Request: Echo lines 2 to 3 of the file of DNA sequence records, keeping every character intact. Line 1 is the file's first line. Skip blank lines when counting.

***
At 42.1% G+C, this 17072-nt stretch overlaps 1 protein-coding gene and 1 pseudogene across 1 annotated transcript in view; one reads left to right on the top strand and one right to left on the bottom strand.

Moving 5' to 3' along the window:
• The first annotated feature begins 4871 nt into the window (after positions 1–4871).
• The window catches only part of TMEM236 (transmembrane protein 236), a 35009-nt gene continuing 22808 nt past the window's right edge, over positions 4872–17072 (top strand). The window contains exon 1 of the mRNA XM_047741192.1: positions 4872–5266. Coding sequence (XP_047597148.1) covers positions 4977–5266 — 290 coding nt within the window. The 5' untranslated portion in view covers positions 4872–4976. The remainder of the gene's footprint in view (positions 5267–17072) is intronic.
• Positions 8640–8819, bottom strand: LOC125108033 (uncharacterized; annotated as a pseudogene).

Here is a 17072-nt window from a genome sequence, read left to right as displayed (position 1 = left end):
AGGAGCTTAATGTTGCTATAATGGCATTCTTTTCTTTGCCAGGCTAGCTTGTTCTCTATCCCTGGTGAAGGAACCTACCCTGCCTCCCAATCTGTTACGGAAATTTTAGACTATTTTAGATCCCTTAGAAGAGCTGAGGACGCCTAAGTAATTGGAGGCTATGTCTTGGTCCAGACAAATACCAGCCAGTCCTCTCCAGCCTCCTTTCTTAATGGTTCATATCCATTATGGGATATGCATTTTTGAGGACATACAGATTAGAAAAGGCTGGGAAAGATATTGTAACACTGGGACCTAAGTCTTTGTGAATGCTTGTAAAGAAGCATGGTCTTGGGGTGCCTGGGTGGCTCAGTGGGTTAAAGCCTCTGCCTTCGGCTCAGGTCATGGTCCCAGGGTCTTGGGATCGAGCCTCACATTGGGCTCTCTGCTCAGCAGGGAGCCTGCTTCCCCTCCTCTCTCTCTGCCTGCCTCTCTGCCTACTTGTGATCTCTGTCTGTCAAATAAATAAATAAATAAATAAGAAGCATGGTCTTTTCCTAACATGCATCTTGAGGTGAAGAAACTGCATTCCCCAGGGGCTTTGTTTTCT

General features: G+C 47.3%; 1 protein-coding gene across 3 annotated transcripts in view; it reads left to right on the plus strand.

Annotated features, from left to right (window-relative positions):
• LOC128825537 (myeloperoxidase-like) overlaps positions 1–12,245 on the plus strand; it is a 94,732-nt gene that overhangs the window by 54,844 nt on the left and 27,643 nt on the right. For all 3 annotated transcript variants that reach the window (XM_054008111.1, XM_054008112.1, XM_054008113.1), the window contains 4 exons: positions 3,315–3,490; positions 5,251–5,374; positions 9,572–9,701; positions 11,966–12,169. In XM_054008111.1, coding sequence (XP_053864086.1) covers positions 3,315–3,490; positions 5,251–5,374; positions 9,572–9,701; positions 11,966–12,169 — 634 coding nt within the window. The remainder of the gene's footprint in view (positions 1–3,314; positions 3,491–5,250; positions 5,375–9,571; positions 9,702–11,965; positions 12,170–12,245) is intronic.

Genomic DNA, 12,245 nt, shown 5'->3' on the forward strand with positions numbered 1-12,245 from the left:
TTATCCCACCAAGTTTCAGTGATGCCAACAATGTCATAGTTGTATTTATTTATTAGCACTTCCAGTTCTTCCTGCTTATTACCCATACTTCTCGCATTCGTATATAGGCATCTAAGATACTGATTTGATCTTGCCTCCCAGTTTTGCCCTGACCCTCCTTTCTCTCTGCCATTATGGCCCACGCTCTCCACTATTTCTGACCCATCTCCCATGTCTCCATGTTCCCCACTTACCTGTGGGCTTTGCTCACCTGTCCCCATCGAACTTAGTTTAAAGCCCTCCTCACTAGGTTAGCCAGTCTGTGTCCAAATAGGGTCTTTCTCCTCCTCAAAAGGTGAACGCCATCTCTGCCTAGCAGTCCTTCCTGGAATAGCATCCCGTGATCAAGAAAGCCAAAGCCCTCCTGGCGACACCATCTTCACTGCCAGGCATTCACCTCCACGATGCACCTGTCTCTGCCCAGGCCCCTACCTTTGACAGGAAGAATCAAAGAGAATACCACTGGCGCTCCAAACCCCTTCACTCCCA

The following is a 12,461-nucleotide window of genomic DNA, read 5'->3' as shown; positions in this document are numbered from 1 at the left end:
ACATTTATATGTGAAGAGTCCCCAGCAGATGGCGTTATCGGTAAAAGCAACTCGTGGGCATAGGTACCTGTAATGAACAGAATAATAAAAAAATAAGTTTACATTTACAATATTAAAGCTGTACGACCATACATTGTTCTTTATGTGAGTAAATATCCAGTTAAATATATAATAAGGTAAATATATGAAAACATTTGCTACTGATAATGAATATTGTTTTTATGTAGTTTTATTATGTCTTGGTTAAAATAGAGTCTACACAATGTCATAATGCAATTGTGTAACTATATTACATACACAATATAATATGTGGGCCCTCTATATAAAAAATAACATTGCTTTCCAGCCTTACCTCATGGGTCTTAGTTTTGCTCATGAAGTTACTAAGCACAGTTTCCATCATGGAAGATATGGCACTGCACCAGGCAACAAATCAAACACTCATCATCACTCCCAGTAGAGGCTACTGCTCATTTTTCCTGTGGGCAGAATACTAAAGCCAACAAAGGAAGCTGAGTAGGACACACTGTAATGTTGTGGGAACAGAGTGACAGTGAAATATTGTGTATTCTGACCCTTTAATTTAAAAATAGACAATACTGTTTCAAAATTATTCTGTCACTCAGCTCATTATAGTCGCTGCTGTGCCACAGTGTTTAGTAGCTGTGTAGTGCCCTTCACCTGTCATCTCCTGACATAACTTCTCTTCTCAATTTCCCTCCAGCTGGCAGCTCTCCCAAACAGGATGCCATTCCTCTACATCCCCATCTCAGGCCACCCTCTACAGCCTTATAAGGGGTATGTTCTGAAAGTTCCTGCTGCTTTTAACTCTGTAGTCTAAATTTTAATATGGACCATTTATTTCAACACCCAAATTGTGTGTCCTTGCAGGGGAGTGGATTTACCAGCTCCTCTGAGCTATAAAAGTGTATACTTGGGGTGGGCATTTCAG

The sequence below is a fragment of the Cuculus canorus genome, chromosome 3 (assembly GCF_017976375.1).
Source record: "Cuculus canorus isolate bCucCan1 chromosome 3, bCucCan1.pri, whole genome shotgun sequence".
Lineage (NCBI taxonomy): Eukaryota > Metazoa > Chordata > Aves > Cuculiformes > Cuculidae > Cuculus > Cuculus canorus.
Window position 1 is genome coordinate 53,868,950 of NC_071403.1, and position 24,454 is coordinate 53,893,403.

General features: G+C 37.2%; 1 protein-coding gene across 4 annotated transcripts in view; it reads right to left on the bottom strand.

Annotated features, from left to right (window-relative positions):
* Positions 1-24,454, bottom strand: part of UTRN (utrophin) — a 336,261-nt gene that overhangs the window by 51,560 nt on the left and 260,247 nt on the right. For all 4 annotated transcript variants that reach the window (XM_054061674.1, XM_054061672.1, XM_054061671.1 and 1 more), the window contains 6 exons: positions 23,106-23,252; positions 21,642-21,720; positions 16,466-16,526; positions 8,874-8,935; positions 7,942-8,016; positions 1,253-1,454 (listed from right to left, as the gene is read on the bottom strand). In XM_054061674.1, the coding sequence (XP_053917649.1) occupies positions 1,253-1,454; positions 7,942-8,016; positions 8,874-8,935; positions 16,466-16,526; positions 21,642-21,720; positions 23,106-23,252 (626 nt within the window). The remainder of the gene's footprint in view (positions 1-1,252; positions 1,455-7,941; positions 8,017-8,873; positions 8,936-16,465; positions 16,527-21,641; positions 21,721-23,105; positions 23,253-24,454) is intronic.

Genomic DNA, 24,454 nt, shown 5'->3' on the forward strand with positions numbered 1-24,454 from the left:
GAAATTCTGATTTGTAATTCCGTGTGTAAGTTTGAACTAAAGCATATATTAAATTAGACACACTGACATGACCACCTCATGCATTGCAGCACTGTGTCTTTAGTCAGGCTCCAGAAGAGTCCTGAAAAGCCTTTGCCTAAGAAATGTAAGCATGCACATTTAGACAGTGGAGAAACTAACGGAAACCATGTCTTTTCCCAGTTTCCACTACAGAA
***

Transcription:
Moving 5' to 3' along the window:
• The first annotated feature begins 4871 nt into the window (after positions 1–4871).